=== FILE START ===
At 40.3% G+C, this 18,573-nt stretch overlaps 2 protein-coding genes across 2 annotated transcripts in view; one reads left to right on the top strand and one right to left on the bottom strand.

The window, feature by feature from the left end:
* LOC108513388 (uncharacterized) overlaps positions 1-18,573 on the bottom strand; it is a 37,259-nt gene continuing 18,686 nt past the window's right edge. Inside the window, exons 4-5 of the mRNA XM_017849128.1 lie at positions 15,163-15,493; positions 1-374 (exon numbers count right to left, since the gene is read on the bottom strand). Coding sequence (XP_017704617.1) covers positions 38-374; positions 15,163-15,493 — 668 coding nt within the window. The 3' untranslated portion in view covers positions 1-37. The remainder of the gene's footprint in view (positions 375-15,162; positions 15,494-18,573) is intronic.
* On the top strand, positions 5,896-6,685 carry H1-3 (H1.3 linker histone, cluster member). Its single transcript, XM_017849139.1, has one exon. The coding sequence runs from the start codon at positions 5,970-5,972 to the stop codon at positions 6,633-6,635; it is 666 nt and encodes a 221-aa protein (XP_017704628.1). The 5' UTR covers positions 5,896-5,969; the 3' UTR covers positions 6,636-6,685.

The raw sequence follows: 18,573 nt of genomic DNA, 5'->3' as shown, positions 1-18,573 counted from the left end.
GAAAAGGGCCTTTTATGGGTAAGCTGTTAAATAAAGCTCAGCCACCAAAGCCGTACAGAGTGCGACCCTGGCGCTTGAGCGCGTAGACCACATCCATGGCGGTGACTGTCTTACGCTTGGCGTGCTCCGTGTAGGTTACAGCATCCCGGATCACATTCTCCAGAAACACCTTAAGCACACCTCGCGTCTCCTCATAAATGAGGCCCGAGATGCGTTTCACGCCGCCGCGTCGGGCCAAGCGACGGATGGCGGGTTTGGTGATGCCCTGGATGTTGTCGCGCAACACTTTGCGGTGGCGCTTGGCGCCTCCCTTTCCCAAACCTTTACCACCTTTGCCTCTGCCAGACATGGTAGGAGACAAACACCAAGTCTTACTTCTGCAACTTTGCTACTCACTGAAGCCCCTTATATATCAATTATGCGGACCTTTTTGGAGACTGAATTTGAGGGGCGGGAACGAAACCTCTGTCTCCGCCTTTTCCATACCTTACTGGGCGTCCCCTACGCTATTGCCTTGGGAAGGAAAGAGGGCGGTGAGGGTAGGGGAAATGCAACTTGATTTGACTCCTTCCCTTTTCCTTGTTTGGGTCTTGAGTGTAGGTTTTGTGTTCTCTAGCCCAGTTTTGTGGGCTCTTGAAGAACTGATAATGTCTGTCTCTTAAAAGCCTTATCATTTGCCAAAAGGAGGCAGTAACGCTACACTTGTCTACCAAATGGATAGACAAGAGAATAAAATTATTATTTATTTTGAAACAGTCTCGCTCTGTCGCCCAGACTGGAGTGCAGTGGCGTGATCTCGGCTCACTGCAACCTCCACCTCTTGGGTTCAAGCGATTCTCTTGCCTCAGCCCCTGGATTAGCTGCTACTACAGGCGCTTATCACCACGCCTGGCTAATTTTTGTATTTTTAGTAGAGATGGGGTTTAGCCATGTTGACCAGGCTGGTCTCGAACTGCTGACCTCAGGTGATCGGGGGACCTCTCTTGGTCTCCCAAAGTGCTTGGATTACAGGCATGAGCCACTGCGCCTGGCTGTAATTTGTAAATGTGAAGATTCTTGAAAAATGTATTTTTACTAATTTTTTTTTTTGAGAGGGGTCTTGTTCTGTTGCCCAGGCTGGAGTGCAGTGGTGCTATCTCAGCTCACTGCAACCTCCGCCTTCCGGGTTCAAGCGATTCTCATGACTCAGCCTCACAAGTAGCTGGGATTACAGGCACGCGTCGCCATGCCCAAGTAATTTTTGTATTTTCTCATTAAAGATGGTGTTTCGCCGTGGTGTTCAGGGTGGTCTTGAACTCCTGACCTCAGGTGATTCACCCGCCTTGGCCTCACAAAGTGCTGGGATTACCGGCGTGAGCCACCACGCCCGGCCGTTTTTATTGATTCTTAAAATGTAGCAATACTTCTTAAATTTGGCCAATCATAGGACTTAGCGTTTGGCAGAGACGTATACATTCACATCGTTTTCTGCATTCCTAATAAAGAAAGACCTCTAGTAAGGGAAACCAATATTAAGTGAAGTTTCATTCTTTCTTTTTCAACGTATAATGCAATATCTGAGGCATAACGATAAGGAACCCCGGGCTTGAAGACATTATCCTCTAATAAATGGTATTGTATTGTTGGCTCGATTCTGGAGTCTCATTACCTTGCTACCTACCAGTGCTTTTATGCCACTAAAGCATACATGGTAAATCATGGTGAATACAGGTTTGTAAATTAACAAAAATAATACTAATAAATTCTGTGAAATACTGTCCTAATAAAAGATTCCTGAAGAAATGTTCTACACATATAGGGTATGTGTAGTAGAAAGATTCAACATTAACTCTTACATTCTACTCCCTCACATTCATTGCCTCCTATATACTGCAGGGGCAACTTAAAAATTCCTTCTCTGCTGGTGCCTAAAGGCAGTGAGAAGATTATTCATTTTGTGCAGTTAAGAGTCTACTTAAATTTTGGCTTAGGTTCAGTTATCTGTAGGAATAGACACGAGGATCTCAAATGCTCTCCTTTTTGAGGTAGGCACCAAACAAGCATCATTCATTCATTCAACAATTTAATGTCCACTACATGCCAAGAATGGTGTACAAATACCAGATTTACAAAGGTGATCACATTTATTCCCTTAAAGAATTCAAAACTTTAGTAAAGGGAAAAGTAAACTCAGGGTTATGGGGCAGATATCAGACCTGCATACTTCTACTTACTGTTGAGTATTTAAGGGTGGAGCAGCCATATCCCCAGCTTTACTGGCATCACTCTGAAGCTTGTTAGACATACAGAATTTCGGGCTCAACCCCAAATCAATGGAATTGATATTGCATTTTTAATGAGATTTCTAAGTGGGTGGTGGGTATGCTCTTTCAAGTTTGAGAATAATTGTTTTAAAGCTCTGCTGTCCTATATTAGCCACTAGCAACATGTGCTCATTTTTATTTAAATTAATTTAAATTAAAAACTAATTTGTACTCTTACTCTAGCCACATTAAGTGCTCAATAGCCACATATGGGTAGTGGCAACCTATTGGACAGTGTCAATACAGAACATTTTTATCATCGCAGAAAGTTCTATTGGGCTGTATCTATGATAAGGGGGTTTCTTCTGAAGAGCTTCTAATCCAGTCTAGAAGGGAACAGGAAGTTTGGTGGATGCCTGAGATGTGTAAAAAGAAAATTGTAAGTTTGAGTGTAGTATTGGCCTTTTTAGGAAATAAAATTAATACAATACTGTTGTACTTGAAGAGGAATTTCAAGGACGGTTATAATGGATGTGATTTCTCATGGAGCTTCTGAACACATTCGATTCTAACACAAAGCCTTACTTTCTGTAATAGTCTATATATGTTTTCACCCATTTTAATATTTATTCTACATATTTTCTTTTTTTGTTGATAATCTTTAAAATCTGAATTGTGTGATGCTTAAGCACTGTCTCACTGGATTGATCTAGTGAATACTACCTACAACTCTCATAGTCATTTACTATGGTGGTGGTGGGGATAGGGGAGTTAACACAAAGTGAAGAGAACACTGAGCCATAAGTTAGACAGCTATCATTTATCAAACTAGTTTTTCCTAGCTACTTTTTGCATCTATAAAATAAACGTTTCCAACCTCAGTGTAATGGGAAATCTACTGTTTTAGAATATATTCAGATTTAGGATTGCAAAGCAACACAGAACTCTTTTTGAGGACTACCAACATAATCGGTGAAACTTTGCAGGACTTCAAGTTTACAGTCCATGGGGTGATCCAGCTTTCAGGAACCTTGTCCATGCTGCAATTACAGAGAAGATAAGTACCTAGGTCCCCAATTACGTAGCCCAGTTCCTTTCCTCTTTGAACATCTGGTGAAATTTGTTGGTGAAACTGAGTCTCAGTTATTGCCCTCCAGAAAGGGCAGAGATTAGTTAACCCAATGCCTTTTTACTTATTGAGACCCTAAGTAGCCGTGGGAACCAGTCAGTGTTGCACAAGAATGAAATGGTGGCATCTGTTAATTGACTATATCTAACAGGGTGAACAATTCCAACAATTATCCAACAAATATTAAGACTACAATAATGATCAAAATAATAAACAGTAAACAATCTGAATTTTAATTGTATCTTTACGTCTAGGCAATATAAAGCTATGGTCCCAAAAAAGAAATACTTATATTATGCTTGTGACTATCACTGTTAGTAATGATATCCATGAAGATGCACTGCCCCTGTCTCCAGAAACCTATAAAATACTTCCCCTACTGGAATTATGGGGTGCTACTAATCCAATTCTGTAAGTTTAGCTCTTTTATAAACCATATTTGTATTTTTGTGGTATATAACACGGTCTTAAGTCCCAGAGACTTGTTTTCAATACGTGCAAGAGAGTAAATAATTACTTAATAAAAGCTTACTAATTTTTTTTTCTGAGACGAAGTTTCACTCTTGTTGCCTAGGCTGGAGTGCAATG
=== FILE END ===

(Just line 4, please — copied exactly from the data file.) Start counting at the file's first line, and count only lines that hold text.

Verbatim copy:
* On the top strand, positions 5,896-6,685 carry H1-3 (H1.3 linker histone, cluster member). Its single transcript, XM_017849139.1, has one exon. The coding sequence runs from the start codon at positions 5,970-5,972 to the stop codon at positions 6,633-6,635; it is 666 nt and encodes a 221-aa protein (XP_017704628.1). The 5' UTR covers positions 5,896-5,969; the 3' UTR covers positions 6,636-6,685.